I should also note that I like the way these guys fight. I've mentioned that they usually attack from a distance, start retreating, then attack after retreating a certain distance. They also retreat if they've been damaged enough. While they seem to travel in a half circle whenever they retreat, the rest of what they do is interesting. They work along roughly the same rules as the player, except they can't move and attack. Their accuracy is quite similar to what I put out, as in they seem to be trying to lead their shots whenever I move, so I can dodge if I notice them attacking.
The south end contains more dwarves. Like I said, the dwarves are a pain to hit, so I can't hit them too well. Because of it I tend to be relying upon the sling staff, to build up blowpipe ammo for later levels. A molehill here gives me a belt to use the blowpipe better. Is this a reoccuring character? I don't quite get it.

Screenshots didn't take well for this session, so enjoy this shot of the fountain far in the distance
 In the next area is a fountain. Wasn't I supposed to find a tree? There's no other path forward and a walkthrough online says to just walk up to the fountain. (I was concerned enough about this to check one, but I guess its okay) This is another of those funny things, because the first time I went through this area, I just walked up to it and was teleported, with no idea why. To Delanda.
The Amiga version would make the different kingdoms look different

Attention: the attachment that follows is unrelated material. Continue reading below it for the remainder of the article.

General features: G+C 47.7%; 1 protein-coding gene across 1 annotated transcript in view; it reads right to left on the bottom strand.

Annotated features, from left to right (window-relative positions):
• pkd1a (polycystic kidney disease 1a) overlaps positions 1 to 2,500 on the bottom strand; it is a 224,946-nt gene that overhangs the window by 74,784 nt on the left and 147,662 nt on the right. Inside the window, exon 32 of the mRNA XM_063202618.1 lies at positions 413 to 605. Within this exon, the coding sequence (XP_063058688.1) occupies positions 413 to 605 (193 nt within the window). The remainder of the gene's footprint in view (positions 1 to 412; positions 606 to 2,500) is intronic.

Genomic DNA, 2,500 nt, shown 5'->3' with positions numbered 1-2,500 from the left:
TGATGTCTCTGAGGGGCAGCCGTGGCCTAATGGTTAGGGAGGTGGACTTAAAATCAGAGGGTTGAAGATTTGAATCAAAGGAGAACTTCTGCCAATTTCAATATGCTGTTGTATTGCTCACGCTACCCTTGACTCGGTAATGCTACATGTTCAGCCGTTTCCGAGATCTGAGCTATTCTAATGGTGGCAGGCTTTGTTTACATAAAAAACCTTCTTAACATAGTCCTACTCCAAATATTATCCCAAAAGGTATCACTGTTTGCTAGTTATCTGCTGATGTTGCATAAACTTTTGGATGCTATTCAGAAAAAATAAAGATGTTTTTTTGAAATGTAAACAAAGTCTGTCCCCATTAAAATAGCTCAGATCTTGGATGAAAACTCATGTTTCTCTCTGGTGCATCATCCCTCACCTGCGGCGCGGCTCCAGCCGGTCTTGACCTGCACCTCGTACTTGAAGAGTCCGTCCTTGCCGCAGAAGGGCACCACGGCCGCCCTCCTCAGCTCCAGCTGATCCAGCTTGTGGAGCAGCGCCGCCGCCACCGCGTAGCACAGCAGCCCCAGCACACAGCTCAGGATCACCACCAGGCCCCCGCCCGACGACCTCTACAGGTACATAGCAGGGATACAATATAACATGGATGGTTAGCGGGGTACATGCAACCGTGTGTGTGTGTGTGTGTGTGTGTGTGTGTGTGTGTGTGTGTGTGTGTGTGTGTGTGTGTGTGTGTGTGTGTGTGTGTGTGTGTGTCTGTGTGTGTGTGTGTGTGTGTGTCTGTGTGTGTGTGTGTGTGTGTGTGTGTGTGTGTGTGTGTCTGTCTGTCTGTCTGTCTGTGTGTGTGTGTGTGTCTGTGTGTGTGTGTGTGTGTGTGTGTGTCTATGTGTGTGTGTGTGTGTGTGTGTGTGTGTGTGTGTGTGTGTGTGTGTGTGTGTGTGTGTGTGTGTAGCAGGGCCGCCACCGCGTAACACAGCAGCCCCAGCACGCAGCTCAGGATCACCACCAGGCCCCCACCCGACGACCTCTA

Delanda is described as lakelands home to fisherman and sea farmers, along with ferrymen who just take agents of the Archmage these days. You know, wasn't there supposed to be a plague in this story? I feel like we're forgetting about that. Most RPGs forget about that, now that I think of it. The ferryman wants 12 gold coins to travel. I have plenty, but I figure I should rest here. I got pretty beat up in Sylvar.
This was a bad idea for two reasons, the first is that I got healed between here and Delanda. I don't know how. The second is that I encounter the deadliest enemy yet...seagulls. I didn't mention it yet, but this game doesn't work like other early FPS titles. That is, there is a Z axis. So shooting below or above an enemy is very much possible. Seagulls are tiny targets, and are a pain to deal with. Fortunately, they drop gold, 2 coins worth. So even if you missed giving the crown to Gregor, or missed it entirely (its good for one trip) you can still win. It is painful for resting though. I am curious as to if this whole need to sleep thing will ever crop up. I rested back in the caves, since that had a few rooms I could safely rest in. Otherwise resting is insanity, because it is guaranteed that something will disturb your rest.